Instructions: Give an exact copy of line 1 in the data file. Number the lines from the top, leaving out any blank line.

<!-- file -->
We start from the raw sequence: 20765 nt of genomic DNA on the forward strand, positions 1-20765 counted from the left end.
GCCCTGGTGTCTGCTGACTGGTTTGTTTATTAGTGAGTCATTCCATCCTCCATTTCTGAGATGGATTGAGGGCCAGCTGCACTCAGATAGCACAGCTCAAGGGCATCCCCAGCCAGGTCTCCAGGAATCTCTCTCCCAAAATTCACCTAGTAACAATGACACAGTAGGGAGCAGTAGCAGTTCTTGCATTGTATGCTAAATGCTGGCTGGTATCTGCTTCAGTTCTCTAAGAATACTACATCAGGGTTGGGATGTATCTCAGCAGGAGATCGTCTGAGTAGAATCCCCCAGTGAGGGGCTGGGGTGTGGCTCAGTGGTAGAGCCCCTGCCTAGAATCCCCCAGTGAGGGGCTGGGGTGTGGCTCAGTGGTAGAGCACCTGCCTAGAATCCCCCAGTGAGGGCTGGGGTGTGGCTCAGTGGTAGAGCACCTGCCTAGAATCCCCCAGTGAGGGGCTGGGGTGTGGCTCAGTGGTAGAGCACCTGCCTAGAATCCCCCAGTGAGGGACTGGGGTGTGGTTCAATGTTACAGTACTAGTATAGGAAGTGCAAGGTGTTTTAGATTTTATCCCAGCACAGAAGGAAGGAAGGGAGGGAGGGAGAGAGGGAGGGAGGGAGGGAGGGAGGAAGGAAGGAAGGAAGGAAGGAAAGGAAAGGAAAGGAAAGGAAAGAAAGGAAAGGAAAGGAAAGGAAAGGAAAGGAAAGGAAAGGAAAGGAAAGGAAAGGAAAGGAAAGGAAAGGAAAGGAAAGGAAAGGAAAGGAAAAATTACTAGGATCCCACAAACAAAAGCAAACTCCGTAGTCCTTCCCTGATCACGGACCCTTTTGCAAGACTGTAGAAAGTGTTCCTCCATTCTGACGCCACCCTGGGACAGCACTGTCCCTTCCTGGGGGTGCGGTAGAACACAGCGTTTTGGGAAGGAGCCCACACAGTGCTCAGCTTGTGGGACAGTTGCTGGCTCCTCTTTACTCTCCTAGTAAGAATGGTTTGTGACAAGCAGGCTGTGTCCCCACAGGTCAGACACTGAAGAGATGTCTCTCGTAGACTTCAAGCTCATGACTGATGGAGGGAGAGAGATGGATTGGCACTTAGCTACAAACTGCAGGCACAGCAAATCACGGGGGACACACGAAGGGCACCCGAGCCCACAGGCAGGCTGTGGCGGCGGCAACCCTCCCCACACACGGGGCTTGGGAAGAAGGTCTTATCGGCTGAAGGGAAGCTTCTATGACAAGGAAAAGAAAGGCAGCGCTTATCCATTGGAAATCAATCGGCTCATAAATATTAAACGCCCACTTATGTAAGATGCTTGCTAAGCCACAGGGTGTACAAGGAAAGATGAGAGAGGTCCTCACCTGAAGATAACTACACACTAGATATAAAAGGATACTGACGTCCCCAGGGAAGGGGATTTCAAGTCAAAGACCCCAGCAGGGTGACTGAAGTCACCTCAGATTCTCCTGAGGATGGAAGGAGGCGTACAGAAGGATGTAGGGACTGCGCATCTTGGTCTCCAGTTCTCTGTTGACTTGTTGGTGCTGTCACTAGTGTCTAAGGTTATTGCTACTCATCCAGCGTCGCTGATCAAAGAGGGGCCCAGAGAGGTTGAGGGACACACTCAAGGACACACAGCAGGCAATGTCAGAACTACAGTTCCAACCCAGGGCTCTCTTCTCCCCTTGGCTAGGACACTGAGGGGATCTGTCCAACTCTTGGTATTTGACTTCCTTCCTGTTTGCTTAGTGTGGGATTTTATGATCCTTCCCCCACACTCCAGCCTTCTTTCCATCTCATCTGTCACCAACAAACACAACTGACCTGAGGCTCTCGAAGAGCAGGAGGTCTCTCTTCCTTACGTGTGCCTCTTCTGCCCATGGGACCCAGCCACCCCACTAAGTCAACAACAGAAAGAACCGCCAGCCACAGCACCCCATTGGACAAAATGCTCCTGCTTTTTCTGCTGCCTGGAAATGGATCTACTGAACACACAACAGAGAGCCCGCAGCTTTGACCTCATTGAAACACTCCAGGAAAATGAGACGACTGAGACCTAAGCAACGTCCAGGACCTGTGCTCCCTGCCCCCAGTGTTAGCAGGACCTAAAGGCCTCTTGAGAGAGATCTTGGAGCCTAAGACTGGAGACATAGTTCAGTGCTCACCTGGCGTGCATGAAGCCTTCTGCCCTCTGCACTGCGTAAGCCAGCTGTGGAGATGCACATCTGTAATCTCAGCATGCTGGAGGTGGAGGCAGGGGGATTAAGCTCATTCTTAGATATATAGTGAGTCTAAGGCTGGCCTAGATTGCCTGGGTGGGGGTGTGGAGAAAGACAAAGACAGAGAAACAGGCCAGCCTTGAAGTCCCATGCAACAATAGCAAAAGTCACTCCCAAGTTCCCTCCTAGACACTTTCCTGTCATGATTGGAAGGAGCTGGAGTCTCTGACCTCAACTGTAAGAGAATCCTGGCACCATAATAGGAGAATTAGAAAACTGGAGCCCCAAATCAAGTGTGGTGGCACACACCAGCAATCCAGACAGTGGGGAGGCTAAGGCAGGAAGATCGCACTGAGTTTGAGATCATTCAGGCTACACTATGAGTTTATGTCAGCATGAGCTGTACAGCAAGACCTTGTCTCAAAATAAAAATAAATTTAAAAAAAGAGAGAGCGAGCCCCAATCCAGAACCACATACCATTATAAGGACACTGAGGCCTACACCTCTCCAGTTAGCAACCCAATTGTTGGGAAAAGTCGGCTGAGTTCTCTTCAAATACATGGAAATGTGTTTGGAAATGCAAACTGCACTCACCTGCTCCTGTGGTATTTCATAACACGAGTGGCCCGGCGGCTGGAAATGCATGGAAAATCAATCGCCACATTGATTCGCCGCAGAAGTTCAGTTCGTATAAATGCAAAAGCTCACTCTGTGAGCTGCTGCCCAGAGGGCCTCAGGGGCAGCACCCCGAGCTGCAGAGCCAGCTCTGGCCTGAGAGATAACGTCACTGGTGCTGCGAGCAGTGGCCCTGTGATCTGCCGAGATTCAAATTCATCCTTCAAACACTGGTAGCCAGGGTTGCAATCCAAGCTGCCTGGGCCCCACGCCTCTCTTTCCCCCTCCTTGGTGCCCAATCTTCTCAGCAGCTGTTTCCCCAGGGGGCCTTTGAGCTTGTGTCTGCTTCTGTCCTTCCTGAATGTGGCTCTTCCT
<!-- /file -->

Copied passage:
We start from the raw sequence: 20765 nt of genomic DNA on the forward strand, positions 1-20765 counted from the left end.